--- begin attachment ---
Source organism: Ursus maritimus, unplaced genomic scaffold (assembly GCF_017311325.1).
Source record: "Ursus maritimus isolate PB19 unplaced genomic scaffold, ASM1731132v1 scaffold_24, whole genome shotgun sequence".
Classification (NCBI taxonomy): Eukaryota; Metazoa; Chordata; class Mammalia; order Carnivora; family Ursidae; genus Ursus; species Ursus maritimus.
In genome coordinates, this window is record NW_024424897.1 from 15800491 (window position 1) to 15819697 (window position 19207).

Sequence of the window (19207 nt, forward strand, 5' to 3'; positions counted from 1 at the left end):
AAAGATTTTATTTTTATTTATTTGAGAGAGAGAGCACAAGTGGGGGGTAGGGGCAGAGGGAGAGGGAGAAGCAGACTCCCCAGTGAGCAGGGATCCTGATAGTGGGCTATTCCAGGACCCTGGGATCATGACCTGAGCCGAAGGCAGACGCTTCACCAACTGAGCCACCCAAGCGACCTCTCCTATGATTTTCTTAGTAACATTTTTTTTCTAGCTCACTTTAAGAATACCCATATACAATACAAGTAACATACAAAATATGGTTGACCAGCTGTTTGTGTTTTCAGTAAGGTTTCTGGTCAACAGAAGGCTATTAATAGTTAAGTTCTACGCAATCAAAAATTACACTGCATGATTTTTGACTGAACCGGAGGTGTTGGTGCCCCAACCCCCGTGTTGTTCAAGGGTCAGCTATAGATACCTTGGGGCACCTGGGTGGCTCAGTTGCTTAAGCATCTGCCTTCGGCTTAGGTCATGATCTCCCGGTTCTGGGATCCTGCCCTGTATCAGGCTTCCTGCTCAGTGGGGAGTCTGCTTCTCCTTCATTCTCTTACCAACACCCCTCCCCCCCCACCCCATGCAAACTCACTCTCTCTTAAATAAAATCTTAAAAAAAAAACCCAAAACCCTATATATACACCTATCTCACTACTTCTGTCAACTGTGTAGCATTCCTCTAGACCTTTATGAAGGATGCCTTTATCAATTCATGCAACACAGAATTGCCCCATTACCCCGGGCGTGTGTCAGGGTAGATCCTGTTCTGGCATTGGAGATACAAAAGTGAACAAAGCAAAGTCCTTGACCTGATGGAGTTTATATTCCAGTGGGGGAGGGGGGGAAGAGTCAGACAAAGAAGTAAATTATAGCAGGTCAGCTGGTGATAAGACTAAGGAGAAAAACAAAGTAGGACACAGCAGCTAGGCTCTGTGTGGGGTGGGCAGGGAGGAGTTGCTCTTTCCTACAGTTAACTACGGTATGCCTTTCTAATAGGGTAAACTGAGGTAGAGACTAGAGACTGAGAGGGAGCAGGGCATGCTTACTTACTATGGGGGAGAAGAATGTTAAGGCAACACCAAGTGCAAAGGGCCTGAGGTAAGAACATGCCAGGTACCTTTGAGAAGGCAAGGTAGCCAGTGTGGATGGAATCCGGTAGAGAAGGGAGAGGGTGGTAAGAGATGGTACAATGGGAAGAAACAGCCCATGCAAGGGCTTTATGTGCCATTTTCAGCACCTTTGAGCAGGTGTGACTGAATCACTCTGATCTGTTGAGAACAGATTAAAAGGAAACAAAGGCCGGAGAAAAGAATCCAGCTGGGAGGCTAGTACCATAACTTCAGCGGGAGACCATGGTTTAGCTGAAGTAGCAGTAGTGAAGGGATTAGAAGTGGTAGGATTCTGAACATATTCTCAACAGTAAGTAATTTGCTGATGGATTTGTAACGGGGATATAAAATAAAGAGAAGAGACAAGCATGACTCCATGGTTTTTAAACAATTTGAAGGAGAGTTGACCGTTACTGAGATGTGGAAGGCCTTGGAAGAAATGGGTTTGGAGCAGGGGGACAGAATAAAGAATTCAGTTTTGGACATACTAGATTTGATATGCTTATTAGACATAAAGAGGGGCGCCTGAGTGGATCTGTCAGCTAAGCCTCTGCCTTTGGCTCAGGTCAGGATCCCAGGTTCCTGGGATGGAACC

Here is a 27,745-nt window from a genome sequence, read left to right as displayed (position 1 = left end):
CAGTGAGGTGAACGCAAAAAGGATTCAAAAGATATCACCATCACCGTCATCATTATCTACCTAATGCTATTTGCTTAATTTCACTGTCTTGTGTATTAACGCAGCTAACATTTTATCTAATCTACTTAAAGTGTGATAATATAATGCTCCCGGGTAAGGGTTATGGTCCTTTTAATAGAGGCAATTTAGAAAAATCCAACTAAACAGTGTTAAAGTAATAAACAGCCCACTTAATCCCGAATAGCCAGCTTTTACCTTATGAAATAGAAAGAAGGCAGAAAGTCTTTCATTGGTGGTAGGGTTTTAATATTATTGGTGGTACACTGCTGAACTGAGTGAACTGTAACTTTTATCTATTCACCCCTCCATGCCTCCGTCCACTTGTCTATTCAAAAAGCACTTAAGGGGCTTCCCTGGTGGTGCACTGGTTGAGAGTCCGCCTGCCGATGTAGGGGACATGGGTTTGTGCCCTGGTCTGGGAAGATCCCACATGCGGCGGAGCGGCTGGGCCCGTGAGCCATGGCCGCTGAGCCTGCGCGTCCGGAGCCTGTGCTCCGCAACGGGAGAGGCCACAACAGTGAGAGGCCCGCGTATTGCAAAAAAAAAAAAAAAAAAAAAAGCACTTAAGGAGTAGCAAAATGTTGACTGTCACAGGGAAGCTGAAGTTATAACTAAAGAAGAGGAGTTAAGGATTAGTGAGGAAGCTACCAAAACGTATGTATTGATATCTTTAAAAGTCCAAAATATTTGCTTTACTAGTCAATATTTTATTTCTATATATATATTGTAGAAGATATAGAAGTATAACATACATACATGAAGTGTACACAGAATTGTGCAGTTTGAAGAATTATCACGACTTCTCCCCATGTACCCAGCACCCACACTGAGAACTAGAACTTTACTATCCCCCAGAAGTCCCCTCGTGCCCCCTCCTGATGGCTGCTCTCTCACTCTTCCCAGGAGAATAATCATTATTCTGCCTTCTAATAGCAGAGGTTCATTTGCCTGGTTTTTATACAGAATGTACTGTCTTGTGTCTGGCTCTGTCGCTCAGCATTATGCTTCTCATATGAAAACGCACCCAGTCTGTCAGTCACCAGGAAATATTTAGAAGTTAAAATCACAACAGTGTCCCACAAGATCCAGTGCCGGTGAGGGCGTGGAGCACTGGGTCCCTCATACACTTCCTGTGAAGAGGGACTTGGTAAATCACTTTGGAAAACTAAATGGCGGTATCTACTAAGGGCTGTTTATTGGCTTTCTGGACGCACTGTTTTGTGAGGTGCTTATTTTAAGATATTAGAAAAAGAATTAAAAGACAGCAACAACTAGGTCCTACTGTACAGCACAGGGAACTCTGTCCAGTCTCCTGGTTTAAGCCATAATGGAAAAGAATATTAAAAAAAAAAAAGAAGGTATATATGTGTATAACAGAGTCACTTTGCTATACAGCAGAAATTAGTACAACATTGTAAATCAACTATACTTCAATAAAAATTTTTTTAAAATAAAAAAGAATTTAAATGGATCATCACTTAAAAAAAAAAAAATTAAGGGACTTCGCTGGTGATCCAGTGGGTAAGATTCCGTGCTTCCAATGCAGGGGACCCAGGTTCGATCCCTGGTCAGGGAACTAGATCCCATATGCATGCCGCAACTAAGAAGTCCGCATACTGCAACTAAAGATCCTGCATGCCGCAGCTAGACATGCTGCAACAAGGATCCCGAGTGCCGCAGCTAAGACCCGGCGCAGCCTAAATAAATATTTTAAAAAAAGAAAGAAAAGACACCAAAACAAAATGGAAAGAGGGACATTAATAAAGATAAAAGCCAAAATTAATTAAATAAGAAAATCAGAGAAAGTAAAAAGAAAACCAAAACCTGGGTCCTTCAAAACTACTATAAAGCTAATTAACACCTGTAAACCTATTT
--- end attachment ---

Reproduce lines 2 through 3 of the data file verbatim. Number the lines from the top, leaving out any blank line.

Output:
Source record: "Ursus maritimus isolate PB19 unplaced genomic scaffold, ASM1731132v1 scaffold_24, whole genome shotgun sequence".
Classification (NCBI taxonomy): Eukaryota; Metazoa; Chordata; class Mammalia; order Carnivora; family Ursidae; genus Ursus; species Ursus maritimus.